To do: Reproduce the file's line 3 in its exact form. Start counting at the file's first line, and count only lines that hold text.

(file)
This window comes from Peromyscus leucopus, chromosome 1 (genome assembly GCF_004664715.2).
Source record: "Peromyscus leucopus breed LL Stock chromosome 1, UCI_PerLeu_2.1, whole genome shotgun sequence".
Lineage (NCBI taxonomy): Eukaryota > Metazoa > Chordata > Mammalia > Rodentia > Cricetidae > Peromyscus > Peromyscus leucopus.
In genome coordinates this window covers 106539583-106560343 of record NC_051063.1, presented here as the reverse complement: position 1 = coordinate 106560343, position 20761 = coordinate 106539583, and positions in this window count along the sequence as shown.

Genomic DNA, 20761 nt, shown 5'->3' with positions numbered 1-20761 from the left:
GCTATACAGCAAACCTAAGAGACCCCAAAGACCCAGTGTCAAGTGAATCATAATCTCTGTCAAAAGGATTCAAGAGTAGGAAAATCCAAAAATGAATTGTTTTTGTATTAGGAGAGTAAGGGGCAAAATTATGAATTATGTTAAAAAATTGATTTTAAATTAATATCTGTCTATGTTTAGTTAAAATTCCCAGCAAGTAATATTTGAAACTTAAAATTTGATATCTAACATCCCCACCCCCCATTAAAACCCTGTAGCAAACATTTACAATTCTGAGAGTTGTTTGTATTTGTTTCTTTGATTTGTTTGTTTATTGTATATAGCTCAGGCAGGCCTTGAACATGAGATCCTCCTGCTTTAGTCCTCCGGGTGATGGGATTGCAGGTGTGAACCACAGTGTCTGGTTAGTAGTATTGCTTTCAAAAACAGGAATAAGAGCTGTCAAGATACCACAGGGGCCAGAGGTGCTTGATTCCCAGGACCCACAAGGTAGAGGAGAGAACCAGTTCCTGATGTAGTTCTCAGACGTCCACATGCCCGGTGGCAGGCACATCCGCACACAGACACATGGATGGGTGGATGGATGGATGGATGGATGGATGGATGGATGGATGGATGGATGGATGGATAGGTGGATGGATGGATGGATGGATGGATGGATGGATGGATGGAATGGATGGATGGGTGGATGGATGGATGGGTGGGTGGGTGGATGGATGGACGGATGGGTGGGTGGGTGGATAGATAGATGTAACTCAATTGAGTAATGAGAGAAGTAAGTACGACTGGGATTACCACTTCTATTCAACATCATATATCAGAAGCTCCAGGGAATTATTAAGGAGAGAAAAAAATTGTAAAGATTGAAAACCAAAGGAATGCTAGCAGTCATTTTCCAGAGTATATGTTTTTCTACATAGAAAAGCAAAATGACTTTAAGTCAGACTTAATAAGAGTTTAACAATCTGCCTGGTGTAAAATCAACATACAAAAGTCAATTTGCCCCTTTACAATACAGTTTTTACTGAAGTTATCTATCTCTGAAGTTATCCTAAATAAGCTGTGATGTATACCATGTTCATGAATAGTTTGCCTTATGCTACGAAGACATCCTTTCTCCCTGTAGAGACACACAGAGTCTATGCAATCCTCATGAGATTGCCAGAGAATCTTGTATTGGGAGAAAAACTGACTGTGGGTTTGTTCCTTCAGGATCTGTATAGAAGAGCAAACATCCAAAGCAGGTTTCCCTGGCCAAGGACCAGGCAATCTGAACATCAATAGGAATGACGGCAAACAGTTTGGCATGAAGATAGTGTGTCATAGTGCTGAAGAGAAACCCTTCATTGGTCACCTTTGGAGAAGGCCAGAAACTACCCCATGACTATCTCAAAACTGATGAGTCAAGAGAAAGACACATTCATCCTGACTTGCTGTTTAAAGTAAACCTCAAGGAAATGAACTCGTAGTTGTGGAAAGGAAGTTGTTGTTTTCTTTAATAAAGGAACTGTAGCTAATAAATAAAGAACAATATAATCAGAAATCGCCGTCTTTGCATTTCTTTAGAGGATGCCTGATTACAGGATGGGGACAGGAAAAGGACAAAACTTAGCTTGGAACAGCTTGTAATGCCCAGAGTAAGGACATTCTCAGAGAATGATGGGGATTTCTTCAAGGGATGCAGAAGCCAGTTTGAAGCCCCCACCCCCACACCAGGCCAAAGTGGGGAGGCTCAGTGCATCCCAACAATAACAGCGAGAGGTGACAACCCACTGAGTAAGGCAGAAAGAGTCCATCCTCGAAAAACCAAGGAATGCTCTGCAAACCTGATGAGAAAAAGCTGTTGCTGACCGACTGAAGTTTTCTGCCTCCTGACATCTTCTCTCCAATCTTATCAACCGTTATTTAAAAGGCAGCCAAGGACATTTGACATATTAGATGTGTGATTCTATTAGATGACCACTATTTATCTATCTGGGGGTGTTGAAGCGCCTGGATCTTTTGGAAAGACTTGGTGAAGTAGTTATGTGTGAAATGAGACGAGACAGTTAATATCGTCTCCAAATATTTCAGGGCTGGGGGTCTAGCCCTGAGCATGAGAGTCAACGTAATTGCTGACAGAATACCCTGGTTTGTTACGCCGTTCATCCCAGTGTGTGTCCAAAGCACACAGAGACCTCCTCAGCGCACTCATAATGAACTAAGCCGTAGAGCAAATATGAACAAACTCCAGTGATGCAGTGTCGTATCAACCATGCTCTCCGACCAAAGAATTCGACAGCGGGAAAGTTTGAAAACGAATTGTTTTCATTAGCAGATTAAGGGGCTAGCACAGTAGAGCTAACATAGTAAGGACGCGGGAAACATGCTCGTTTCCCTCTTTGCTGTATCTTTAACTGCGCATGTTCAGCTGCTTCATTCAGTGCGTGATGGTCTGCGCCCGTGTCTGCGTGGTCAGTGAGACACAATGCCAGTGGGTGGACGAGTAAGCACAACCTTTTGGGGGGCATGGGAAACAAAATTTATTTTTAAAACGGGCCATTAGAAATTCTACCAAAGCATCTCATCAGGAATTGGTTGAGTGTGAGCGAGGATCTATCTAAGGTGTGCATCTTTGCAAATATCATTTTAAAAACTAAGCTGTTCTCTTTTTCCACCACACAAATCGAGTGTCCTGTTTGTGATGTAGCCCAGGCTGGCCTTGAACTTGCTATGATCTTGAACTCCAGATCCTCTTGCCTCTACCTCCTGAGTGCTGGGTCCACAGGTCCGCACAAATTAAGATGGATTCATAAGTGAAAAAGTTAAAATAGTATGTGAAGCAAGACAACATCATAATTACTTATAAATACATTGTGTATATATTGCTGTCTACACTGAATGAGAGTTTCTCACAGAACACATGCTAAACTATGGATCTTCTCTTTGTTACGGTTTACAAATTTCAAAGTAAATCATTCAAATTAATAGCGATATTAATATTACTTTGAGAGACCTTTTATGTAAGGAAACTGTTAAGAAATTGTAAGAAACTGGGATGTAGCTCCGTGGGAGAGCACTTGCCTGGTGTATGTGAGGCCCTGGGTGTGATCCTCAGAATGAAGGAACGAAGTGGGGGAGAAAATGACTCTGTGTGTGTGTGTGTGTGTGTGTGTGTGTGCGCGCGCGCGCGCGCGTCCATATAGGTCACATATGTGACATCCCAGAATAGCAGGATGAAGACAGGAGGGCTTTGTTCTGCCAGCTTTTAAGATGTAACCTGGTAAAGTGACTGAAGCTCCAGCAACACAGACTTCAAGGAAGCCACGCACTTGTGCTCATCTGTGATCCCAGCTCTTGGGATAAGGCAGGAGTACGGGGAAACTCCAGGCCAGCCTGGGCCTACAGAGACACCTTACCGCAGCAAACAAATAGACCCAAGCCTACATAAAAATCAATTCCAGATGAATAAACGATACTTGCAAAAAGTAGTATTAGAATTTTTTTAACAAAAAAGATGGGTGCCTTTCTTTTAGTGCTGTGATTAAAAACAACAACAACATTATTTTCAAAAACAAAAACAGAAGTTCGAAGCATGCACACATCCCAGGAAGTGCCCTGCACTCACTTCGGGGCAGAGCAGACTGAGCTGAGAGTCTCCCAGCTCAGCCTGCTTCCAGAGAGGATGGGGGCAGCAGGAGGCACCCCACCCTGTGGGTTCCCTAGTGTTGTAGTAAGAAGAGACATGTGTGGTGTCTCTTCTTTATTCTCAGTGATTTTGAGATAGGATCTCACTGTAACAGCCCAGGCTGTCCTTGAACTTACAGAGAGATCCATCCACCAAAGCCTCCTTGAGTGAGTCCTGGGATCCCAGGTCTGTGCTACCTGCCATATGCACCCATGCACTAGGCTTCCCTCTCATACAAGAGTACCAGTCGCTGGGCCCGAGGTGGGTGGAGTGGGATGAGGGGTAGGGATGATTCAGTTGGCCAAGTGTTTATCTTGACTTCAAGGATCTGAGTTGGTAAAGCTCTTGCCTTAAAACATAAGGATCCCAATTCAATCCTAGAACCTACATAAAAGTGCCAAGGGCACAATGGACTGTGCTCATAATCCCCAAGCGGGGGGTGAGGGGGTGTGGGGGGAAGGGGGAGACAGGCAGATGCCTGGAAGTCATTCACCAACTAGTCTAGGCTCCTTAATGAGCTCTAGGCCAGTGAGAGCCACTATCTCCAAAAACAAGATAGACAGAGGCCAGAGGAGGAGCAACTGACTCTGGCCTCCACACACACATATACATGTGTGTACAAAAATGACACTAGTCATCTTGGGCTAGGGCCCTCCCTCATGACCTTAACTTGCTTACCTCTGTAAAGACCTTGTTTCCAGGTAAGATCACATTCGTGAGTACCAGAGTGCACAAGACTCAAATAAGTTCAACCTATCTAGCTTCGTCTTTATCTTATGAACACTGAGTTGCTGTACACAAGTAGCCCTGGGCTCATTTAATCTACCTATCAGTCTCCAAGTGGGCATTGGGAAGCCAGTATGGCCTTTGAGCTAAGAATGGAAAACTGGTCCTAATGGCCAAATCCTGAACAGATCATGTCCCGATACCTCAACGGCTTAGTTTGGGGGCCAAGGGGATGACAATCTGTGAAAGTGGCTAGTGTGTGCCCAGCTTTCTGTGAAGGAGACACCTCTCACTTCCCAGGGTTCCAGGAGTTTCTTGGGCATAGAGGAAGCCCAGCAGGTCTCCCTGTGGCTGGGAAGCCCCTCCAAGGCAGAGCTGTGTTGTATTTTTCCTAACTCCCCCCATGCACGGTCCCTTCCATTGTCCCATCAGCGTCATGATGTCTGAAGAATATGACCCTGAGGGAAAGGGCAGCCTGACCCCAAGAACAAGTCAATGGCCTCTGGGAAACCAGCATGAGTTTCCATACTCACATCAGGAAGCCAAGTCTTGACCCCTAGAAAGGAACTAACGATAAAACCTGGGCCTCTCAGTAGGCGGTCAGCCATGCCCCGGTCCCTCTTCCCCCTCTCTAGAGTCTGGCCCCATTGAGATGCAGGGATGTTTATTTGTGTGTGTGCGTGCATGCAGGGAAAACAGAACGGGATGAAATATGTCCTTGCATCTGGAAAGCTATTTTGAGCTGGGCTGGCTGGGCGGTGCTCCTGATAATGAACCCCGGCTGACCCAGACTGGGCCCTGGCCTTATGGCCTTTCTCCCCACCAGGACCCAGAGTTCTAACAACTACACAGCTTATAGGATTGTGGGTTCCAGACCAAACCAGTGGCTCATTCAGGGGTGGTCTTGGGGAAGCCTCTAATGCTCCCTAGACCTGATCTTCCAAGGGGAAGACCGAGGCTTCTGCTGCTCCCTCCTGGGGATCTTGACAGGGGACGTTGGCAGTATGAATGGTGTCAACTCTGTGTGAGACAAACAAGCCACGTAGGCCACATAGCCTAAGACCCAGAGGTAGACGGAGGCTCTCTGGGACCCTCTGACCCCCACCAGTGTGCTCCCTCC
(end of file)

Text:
Lineage (NCBI taxonomy): Eukaryota > Metazoa > Chordata > Mammalia > Rodentia > Cricetidae > Peromyscus > Peromyscus leucopus.